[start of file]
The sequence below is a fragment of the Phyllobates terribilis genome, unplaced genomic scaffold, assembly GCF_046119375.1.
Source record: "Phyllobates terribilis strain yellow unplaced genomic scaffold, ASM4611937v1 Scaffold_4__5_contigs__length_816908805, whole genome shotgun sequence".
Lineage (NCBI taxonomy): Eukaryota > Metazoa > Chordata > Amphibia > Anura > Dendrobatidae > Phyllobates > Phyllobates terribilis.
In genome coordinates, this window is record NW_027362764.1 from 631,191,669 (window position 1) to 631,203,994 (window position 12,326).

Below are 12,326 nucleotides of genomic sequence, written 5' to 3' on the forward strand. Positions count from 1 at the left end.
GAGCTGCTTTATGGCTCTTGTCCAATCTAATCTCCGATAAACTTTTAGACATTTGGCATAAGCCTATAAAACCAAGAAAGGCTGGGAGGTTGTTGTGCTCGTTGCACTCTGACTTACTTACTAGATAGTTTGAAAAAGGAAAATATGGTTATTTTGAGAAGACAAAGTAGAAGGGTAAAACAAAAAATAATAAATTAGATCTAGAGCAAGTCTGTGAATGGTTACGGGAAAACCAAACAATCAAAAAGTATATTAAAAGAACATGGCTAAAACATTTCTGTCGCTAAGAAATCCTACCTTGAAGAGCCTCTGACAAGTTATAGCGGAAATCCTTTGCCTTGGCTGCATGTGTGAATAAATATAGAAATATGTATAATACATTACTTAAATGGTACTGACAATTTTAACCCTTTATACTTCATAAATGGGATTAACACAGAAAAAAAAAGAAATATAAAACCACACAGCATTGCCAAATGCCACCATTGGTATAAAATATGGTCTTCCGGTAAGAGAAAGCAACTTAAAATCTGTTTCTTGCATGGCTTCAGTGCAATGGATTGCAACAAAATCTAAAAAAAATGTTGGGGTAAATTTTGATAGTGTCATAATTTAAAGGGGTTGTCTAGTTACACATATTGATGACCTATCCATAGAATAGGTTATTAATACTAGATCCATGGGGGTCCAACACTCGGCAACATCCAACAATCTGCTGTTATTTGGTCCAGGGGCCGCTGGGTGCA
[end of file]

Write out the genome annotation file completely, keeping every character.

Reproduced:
The sequence below is a fragment of the Phyllobates terribilis genome, unplaced genomic scaffold, assembly GCF_046119375.1.
Source record: "Phyllobates terribilis strain yellow unplaced genomic scaffold, ASM4611937v1 Scaffold_4__5_contigs__length_816908805, whole genome shotgun sequence".
Lineage (NCBI taxonomy): Eukaryota > Metazoa > Chordata > Amphibia > Anura > Dendrobatidae > Phyllobates > Phyllobates terribilis.
In genome coordinates, this window is record NW_027362764.1 from 631,191,669 (window position 1) to 631,203,994 (window position 12,326).

Below are 12,326 nucleotides of genomic sequence, written 5' to 3' on the forward strand. Positions count from 1 at the left end.
GAGCTGCTTTATGGCTCTTGTCCAATCTAATCTCCGATAAACTTTTAGACATTTGGCATAAGCCTATAAAACCAAGAAAGGCTGGGAGGTTGTTGTGCTCGTTGCACTCTGACTTACTTACTAGATAGTTTGAAAAAGGAAAATATGGTTATTTTGAGAAGACAAAGTAGAAGGGTAAAACAAAAAATAATAAATTAGATCTAGAGCAAGTCTGTGAATGGTTACGGGAAAACCAAACAATCAAAAAGTATATTAAAAGAACATGGCTAAAACATTTCTGTCGCTAAGAAATCCTACCTTGAAGAGCCTCTGACAAGTTATAGCGGAAATCCTTTGCCTTGGCTGCATGTGTGAATAAATATAGAAATATGTATAATACATTACTTAAATGGTACTGACAATTTTAACCCTTTATACTTCATAAATGGGATTAACACAGAAAAAAAAAGAAATATAAAACCACACAGCATTGCCAAATGCCACCATTGGTATAAAATATGGTCTTCCGGTAAGAGAAAGCAACTTAAAATCTGTTTCTTGCATGGCTTCAGTGCAATGGATTGCAACAAAATCTAAAAAAAATGTTGGGGTAAATTTTGATAGTGTCATAATTTAAAGGGGTTGTCTAGTTACACATATTGATGACCTATCCATAGAATAGGTTATTAATACTAGATCCATGGGGGTCCAACACTCGGCAACATCCAACAATCTGCTGTTATTTGGTCCAGGGGCCGCTGGGTGCA